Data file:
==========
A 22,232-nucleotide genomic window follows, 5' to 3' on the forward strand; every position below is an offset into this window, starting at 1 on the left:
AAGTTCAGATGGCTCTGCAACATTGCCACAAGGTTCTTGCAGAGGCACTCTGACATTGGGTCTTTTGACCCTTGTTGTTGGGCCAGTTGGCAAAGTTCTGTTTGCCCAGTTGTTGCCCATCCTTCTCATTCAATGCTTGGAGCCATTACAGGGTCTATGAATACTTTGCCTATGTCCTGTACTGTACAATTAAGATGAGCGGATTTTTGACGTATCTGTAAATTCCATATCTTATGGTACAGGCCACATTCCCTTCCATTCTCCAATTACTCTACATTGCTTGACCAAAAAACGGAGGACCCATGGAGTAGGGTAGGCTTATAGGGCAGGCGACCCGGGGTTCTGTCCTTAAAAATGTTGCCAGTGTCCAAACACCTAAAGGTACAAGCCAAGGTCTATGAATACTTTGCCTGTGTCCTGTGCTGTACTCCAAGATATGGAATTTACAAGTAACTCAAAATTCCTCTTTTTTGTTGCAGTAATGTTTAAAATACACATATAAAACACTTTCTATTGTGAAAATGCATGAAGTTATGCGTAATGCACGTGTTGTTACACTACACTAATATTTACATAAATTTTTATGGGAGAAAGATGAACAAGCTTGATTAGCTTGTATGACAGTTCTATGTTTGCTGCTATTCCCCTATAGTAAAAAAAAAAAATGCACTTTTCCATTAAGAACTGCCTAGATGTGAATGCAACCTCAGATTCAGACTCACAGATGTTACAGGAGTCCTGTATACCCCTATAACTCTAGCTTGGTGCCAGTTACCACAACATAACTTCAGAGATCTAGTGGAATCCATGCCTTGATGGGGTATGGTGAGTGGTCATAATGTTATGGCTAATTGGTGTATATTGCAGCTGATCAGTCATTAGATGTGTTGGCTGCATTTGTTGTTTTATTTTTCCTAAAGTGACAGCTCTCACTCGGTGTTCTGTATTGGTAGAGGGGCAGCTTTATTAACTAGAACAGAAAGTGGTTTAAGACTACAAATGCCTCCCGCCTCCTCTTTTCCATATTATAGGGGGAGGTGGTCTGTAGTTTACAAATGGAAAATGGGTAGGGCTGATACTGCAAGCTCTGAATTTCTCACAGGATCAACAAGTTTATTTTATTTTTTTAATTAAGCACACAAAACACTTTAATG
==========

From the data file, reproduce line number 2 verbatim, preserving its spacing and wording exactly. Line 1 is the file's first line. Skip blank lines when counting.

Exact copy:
AAGTTCAGATGGCTCTGCAACATTGCCACAAGGTTCTTGCAGAGGCACTCTGACATTGGGTCTTTTGACCCTTGTTGTTGGGCCAGTTGGCAAAGTTCTGTTTGCCCAGTTGTTGCCCATCCTTCTCATTCAATGCTTGGAGCCATTACAGGGTCTATGAATACTTTGCCTATGTCCTGTACTGTACAATTAAGATGAGCGGATTTTTGACGTATCTGTAAATTCCATATCTTATGGTACAGGCCACATTCCCTTCCATTCTCCAATTACTCTACATTGCTTGACCAAAAAACGGAGGACCCATGGAGTAGGGTAGGCTTATAGGGCAGGCGACCCGGGGTTCTGTCCTTAAAAATGTTGCCAGTGTCCAAACACCTAAAGGTACAAGCCAAGGTCTATGAATACTTTGCCTGTGTCCTGTGCTGTACTCCAAGATATGGAATTTACAAGTAACTCAAAATTCCTCTTTTTTGTTGCAGTAATGTTTAAAATACACATATAAAACACTTTCTATTGTGAAAATGCATGAAGTTATGCGTAATGCACGTGTTGTTACACTACACTAATATTTACATAAATTTTTATGGGAGAAAGATGAACAAGCTTGATTAGCTTGTATGACAGTTCTATGTTTGCTGCTATTCCCCTATAGTAAAAAAAAAAAATGCACTTTTCCATTAAGAACTGCCTAGATGTGAATGCAACCTCAGATTCAGACTCACAGATGTTACAGGAGTCCTGTATACCCCTATAACTCTAGCTTGGTGCCAGTTACCACAACATAACTTCAGAGATCTAGTGGAATCCATGCCTTGATGGGGTATGGTGAGTGGTCATAATGTTATGGCTAATTGGTGTATATTGCAGCTGATCAGTCATTAGATGTGTTGGCTGCATTTGTTGTTTTATTTTTCCTAAAGTGACAGCTCTCACTCGGTGTTCTGTATTGGTAGAGGGGCAGCTTTATTAACTAGAACAGAAAGTGGTTTAAGACTACAAATGCCTCCCGCCTCCTCTTTTCCATATTATAGGGGGAGGTGGTCTGTAGTTTACAAATGGAAAATGGGTAGGGCTGATACTGCAAGCTCTGAATTTCTCACAGGATCAACAAGTTTATTTTATTTTTTTAATTAAGCACACAAAACACTTTAATG